We started with Payette Brewing Co. (they were at the kickoff party, too) where we got a glass of beer and a tour through the whole facility.


From there we went to The Chocolat Bar, a small husband-wife owned gourmet chocolate shop. They gave us samples of some of the chocolate and I was sold on the lavender right away.

Right next door to The Chocolat Bar is City Peanut Shop.

If you have anyone in your life who likes nuts but is also a foodie, this is it. I’m ordering lots online for Christmas gifts. In fact, if you own a business, peanuts, chocolate (from The Chocolat Bar), and beer would be an amazing holiday basket to send to clients. Just throwing that out there.

We ended our tour in the Basque block of downtown Boise. Boise has the highest Basque population outside of Basque country. We were told that they came here for sheep herding. That’s not necessarily what they did in their native country, but they came not speaking English but were hard workers. I LOVE when cities have little pockets of culture. I know that we have lots here in our town but that it isn’t appreciated like it should be! In Boise, Basque culture is celebrated like crazy with streets being shut down often for celebrations and festivals, and HUGE events happening every five years or so when thousands and thousands of Basques come and celebrate their culture.

First, we checked out a crazy-old handball court.


Then we headed across the street to Bardenay. We got a tour of the distillery and then they made us cocktails. Cocktails is my love language.


So what do you do now that you know all about these Idaho-local eateries, breweries, wineries and business owners? You book a trip to Boise during Restaurant Week and take advantage of everything they have to offer. In between meals, work it off with a hike, walk around downtown, grab a Boise Green Bike  and spend the day taking a self-guiding tour of everything that downtown Boise has to offer. You’ll need a couple days.

Boise it is, you guys. It’s cool as-is but I can’t wait for it to continue to grow and for people to come discover it on their own.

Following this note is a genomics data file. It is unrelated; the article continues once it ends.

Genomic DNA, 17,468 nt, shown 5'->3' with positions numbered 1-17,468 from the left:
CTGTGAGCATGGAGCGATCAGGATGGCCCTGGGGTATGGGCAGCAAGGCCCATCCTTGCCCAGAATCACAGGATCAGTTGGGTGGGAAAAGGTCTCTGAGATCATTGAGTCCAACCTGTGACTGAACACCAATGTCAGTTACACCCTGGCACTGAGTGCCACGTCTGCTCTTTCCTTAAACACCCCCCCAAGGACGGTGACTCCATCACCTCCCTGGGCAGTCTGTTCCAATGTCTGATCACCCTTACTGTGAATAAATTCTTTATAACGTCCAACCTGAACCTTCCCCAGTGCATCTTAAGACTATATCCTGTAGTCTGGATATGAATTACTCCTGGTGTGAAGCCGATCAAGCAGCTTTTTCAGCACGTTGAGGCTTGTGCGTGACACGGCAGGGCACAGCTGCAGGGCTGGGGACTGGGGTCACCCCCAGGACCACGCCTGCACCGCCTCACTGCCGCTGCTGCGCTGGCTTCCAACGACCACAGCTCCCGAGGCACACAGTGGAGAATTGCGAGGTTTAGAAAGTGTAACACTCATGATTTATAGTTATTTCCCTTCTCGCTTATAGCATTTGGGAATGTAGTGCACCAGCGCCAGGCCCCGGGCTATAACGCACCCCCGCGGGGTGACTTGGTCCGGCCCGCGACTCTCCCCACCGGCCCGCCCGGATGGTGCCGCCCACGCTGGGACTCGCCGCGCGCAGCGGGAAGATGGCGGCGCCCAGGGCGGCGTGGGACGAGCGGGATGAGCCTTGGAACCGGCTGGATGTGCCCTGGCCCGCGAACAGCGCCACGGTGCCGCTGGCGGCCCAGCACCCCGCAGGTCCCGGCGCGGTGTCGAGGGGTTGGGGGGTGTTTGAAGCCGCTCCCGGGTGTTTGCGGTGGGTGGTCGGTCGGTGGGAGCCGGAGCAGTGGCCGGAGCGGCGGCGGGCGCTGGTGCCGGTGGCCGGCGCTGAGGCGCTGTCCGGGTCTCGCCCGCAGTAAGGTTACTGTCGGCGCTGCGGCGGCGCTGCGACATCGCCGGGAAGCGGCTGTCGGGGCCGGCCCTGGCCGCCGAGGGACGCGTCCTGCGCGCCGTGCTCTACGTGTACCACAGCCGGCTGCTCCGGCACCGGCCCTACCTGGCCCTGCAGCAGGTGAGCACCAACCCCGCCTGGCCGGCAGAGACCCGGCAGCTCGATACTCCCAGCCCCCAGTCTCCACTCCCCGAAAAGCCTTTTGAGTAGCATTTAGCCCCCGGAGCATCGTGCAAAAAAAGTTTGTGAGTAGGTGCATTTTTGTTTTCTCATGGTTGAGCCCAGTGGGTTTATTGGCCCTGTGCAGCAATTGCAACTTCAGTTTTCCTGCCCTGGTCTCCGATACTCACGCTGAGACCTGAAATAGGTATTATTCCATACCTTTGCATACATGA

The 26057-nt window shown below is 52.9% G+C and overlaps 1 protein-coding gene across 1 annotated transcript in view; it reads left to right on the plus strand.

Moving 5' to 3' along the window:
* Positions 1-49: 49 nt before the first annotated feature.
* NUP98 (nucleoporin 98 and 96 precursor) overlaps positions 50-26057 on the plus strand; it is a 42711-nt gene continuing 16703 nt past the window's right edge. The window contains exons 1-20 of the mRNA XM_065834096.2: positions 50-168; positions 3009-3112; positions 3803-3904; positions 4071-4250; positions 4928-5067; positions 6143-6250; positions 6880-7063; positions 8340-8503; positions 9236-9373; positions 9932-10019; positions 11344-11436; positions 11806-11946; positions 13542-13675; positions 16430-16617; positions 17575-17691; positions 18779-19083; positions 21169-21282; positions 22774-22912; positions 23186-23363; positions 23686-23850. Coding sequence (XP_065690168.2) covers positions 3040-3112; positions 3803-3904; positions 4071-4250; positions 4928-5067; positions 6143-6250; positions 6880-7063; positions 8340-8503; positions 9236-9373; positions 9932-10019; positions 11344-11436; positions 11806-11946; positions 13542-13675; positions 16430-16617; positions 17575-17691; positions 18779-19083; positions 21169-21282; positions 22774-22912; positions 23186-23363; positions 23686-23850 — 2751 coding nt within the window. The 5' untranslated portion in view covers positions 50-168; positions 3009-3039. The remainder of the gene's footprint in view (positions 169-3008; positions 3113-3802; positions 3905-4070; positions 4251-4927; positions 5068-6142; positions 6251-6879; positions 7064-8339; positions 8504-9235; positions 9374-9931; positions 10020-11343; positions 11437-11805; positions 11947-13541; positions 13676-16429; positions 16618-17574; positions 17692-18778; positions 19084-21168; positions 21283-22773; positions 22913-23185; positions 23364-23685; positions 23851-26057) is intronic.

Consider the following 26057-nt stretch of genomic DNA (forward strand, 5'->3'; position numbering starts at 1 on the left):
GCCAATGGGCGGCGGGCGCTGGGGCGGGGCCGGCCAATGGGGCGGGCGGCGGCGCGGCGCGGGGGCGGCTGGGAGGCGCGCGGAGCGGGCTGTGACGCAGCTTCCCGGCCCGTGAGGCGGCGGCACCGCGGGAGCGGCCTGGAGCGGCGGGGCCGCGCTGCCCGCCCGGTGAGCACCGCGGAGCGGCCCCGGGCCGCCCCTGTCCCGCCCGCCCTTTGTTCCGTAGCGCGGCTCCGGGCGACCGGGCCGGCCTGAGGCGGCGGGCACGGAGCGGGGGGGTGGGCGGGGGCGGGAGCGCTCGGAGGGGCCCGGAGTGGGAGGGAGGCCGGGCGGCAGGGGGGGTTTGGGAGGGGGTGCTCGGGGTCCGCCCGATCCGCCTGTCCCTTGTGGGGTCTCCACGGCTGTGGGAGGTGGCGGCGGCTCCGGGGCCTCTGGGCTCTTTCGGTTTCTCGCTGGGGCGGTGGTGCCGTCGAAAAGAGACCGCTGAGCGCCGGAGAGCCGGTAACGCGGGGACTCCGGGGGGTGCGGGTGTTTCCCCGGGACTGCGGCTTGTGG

(Thanks to Idaho Tourism, Downtown Boise Association and Gloria with Red Sky for sending me to Boise and showing me the hidden gems. If all my readers want to check out what’s going on this week, search Instagram for #dineoutboise and always check out #visitidaho for amazing pictures that will inspire you to do a little research of your own.)




Party of 17, Please.

We are a large family. With six kids, we get comments/questions/looks just about everywhere we go. I know, it sounds like I’m just saying that, but it’s true. 90% of the time we are out with our kids, someone says something about our family size. It’s rarely rude or mean, most often it’s just a comment on how many kids we have or how busy we must be or how full our hands are.

(so full)

It helps to be able so say, “Oh, I know, but my friends Liz and Paul have seven kids.”

By the time I say this, people have usually moved on and don’t really care to hear what I have to say. They’re more worried about getting that next sample at Costco or making sure their veggies are correctly bagged. Which is fine by me, we all know how much I love talking to people.

But let’s get back to that family with seven kids.

They joined us for a weekend up at Dan’s parent’s cabin in Sandpoint. Yes, that’d make 17 people…13 of them children. Even I have to admit how ridiculous that is.


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We had so much fun. We pretty much stayed close to home (with the exception of a trip to a museum and a quick trip back towards home for a couple hours one day). We had dinners at the cabin which I think is really fun because it’s really laid back and the kids can come and go and run around and no one it too concerned with strict rules. Because it’s the cabin. And it’s Liz and Paul. Parents who are laid back are my favorite type. (Dan happens to be the most laid back of the laid back parents. I kinda like him.)

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[chatting over some beer]


[Liz made salsa}


The kids were all so good.

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They slept in, they ate, they played, they were fun and polite and easy to wrangle. The big kids took care of the little kids and they were pretty great.

They even played with the adults.

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(for 2 years, I’ve tried to lure this kid into a friendship with me. he’s tough. I’ve tried buying his friendship with frappuccinos, brownies, and Nerf guns. I think I may have won him over when I brought Danny into it.)

We swam and we boated and we jet skied and we ate and we drank and we played poker and we talked and we laughed and we cried. Just kidding, we didn’t cry. But we did laugh.


We spent a pretty great weekend in a pretty amazing place.

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Dan took a whole week off of work, and that doesn’t happen very often. Usually it’s a day here, a day there…so we are taking full advantage. Mostly because school starts next week and we’re cranky about it.

Happy End of Summer!